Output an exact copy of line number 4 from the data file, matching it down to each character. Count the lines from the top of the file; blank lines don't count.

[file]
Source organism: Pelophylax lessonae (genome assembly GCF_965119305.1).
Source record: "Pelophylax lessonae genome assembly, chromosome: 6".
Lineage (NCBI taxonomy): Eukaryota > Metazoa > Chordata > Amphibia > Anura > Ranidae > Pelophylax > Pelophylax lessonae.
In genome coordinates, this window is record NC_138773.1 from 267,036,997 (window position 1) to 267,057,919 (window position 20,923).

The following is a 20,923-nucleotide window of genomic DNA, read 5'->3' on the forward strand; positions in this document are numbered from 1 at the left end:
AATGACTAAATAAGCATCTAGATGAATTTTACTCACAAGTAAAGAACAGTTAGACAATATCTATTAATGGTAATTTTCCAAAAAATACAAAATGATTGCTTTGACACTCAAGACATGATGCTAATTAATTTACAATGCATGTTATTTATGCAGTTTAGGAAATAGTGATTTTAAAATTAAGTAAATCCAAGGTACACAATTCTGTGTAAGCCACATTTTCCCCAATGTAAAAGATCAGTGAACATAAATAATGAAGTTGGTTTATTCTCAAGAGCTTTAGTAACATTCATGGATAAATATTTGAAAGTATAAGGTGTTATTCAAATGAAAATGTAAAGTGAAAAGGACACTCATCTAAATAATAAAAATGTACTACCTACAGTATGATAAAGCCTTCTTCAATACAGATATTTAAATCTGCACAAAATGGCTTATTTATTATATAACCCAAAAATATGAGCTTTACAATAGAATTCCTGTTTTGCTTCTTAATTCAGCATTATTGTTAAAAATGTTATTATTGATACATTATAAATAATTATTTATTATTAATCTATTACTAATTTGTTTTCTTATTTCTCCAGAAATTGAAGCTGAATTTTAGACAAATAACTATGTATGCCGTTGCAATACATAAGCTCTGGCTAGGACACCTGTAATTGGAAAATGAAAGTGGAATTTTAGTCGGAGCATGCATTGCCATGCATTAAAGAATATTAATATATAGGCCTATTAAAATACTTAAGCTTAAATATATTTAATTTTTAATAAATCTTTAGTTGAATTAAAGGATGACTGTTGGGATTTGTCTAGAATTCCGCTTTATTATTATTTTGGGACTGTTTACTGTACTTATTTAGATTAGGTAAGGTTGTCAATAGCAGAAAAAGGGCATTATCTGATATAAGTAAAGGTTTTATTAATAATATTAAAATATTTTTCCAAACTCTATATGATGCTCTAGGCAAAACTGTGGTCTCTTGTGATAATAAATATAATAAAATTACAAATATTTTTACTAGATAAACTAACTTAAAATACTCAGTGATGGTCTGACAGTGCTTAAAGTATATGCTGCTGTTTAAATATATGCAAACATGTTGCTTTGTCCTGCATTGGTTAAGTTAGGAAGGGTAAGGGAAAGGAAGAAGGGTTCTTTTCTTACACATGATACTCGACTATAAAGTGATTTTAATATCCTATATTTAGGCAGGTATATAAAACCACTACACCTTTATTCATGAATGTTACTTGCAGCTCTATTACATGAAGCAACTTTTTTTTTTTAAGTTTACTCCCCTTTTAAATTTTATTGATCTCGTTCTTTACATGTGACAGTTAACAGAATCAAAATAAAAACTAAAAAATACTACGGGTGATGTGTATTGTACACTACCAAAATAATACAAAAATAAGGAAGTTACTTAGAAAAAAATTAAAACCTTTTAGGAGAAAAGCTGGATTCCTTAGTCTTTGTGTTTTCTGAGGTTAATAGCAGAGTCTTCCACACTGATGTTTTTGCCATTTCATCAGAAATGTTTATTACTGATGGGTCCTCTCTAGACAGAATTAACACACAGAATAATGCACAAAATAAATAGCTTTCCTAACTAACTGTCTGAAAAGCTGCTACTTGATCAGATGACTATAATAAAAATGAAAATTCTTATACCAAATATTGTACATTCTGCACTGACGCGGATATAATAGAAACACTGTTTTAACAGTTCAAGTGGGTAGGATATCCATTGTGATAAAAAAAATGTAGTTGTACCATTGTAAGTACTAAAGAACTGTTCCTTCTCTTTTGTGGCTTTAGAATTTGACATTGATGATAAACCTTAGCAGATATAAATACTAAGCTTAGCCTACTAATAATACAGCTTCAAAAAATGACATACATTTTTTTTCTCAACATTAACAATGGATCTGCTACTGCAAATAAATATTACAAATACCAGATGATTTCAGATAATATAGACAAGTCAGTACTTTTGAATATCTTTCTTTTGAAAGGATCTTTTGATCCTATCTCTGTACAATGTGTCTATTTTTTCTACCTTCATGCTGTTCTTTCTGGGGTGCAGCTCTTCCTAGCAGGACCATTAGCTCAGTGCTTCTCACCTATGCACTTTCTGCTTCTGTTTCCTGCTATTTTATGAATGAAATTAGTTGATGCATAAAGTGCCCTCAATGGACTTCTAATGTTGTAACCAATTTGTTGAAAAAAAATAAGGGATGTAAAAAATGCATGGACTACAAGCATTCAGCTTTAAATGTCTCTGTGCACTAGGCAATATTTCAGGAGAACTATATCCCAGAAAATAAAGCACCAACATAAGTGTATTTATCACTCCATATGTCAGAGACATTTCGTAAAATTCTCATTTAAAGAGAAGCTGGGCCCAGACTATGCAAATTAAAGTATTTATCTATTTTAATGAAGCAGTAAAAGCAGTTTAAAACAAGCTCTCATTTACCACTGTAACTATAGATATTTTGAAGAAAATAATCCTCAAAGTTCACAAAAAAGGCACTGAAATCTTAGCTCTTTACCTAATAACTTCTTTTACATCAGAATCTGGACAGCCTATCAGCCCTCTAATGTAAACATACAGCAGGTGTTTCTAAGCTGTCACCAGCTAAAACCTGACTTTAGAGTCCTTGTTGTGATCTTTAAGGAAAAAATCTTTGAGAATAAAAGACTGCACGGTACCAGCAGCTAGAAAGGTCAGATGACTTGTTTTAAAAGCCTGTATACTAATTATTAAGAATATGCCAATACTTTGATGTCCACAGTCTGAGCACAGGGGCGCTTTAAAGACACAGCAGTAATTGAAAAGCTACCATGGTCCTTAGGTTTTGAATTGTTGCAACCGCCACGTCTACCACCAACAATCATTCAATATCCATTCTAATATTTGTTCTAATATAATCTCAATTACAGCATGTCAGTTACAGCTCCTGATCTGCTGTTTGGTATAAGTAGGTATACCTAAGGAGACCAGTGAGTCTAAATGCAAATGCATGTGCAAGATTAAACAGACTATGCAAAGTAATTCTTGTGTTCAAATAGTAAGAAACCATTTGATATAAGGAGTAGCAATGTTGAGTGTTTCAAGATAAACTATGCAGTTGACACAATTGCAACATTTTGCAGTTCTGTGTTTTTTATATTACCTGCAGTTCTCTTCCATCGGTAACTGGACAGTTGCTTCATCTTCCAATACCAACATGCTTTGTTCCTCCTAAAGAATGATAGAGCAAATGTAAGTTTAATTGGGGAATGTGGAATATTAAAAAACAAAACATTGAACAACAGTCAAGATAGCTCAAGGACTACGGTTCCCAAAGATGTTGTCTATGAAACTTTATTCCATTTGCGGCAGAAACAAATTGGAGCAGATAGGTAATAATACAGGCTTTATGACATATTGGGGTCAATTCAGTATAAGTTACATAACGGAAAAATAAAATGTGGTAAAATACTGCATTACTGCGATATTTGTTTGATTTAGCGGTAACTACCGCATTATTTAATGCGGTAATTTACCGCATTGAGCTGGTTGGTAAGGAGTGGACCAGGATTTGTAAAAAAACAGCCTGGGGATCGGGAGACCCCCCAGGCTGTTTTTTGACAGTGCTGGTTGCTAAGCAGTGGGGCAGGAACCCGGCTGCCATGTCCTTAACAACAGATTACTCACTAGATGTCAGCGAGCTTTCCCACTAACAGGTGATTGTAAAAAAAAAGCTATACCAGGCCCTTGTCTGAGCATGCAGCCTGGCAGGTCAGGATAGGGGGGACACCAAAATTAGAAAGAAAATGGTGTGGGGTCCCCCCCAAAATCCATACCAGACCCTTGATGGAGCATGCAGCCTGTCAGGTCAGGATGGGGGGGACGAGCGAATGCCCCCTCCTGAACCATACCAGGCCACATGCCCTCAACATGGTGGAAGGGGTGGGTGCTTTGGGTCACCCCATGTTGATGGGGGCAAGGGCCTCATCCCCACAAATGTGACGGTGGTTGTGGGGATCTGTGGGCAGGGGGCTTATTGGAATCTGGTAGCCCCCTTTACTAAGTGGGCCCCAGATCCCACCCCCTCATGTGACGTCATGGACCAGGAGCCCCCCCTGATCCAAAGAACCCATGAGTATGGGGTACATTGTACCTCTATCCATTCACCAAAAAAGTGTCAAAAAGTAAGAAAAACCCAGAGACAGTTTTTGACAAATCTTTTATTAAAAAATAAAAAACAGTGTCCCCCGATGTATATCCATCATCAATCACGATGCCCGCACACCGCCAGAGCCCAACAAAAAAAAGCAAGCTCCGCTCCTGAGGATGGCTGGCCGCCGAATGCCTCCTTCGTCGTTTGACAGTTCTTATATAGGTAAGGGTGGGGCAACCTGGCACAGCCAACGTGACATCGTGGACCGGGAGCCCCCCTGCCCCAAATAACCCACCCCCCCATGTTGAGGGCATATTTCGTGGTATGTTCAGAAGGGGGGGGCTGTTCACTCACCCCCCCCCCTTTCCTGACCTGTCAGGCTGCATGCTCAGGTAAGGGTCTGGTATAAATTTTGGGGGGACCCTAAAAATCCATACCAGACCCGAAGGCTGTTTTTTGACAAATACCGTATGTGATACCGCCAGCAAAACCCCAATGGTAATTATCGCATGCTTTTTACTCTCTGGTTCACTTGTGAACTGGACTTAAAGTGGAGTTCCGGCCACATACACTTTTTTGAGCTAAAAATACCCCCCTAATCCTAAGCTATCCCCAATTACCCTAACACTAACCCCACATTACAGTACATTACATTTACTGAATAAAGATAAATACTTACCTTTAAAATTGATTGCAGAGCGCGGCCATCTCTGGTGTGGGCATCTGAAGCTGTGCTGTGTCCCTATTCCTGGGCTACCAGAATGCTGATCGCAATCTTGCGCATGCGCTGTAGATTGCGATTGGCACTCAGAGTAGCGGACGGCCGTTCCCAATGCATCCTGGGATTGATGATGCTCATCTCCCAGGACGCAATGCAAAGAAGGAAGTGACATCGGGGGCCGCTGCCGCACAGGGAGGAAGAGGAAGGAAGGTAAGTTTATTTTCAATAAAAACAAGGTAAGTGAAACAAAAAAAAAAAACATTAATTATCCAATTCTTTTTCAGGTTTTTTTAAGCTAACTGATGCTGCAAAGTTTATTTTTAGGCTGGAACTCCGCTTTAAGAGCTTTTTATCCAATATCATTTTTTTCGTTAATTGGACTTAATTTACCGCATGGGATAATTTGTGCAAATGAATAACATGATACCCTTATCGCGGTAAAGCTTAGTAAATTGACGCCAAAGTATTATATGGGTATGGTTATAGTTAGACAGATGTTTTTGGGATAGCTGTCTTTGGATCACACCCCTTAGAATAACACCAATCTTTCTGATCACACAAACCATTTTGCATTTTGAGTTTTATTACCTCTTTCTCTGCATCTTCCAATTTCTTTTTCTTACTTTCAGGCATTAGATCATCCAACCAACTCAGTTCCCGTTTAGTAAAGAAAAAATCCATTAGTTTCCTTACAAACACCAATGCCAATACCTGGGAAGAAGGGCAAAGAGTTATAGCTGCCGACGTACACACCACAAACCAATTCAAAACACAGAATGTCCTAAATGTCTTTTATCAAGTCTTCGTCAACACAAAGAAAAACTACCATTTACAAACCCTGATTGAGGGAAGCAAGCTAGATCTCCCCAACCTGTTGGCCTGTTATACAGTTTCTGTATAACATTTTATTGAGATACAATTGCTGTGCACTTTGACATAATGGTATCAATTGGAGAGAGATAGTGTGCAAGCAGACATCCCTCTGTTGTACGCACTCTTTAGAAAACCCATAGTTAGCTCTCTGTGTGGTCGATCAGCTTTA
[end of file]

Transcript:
In genome coordinates, this window is record NC_138773.1 from 267,036,997 (window position 1) to 267,057,919 (window position 20,923).